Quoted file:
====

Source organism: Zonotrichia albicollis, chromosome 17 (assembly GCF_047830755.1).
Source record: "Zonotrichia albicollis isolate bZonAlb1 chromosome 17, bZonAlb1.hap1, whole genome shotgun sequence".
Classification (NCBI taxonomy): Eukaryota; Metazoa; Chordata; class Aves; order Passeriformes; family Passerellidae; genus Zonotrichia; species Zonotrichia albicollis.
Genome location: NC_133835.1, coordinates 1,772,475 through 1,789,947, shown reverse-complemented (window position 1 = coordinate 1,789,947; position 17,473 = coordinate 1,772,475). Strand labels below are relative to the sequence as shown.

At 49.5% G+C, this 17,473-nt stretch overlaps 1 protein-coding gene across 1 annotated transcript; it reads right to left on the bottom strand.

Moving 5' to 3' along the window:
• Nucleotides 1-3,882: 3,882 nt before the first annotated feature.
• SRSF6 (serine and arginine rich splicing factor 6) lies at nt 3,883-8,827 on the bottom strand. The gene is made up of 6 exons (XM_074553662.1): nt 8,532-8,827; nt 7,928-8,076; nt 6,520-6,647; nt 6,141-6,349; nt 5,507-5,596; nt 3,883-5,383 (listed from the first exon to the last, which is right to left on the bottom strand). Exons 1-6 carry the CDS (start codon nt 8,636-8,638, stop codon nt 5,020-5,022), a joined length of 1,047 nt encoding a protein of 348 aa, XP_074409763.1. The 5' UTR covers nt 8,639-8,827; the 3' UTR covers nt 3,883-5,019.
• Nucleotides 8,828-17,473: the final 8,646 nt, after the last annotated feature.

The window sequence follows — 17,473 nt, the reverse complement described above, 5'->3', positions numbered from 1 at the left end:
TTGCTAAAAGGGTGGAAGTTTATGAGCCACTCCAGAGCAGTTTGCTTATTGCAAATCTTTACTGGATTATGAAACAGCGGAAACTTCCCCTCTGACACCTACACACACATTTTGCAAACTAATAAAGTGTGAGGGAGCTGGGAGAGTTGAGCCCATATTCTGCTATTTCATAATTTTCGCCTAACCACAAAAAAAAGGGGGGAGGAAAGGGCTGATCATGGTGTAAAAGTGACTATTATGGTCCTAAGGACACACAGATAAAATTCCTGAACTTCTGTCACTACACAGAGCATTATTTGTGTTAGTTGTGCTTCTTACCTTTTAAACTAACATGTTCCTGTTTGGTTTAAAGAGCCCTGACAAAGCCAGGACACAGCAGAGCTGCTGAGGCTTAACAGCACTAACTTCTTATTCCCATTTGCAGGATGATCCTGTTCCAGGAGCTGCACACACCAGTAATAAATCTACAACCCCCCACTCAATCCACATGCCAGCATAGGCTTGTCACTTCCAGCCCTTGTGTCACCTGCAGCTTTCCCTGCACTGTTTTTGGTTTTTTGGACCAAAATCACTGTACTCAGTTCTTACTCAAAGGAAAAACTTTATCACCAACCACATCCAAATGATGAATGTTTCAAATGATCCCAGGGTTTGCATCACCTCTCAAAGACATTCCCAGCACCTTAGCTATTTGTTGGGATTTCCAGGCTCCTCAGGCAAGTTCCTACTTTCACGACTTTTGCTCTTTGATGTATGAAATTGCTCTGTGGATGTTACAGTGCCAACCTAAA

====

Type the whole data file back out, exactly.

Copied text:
Source organism: Zonotrichia albicollis, chromosome 17 (assembly GCF_047830755.1).
Source record: "Zonotrichia albicollis isolate bZonAlb1 chromosome 17, bZonAlb1.hap1, whole genome shotgun sequence".
Classification (NCBI taxonomy): Eukaryota; Metazoa; Chordata; class Aves; order Passeriformes; family Passerellidae; genus Zonotrichia; species Zonotrichia albicollis.
Genome location: NC_133835.1, coordinates 1,772,475 through 1,789,947, shown reverse-complemented (window position 1 = coordinate 1,789,947; position 17,473 = coordinate 1,772,475). Strand labels below are relative to the sequence as shown.

At 49.5% G+C, this 17,473-nt stretch overlaps 1 protein-coding gene across 1 annotated transcript; it reads right to left on the bottom strand.

Moving 5' to 3' along the window:
• Nucleotides 1-3,882: 3,882 nt before the first annotated feature.
• SRSF6 (serine and arginine rich splicing factor 6) lies at nt 3,883-8,827 on the bottom strand. The gene is made up of 6 exons (XM_074553662.1): nt 8,532-8,827; nt 7,928-8,076; nt 6,520-6,647; nt 6,141-6,349; nt 5,507-5,596; nt 3,883-5,383 (listed from the first exon to the last, which is right to left on the bottom strand). Exons 1-6 carry the CDS (start codon nt 8,636-8,638, stop codon nt 5,020-5,022), a joined length of 1,047 nt encoding a protein of 348 aa, XP_074409763.1. The 5' UTR covers nt 8,639-8,827; the 3' UTR covers nt 3,883-5,019.
• Nucleotides 8,828-17,473: the final 8,646 nt, after the last annotated feature.

The window sequence follows — 17,473 nt, the reverse complement described above, 5'->3', positions numbered from 1 at the left end:
TTGCTAAAAGGGTGGAAGTTTATGAGCCACTCCAGAGCAGTTTGCTTATTGCAAATCTTTACTGGATTATGAAACAGCGGAAACTTCCCCTCTGACACCTACACACACATTTTGCAAACTAATAAAGTGTGAGGGAGCTGGGAGAGTTGAGCCCATATTCTGCTATTTCATAATTTTCGCCTAACCACAAAAAAAAGGGGGGAGGAAAGGGCTGATCATGGTGTAAAAGTGACTATTATGGTCCTAAGGACACACAGATAAAATTCCTGAACTTCTGTCACTACACAGAGCATTATTTGTGTTAGTTGTGCTTCTTACCTTTTAAACTAACATGTTCCTGTTTGGTTTAAAGAGCCCTGACAAAGCCAGGACACAGCAGAGCTGCTGAGGCTTAACAGCACTAACTTCTTATTCCCATTTGCAGGATGATCCTGTTCCAGGAGCTGCACACACCAGTAATAAATCTACAACCCCCCACTCAATCCACATGCCAGCATAGGCTTGTCACTTCCAGCCCTTGTGTCACCTGCAGCTTTCCCTGCACTGTTTTTGGTTTTTTGGACCAAAATCACTGTACTCAGTTCTTACTCAAAGGAAAAACTTTATCACCAACCACATCCAAATGATGAATGTTTCAAATGATCCCAGGGTTTGCATCACCTCTCAAAGACATTCCCAGCACCTTAGCTATTTGTTGGGATTTCCAGGCTCCTCAGGCAAGTTCCTACTTTCACGACTTTTGCTCTTTGATGTATGAAATTGCTCTGTGGATGTTACAGTGCCAACCTAAA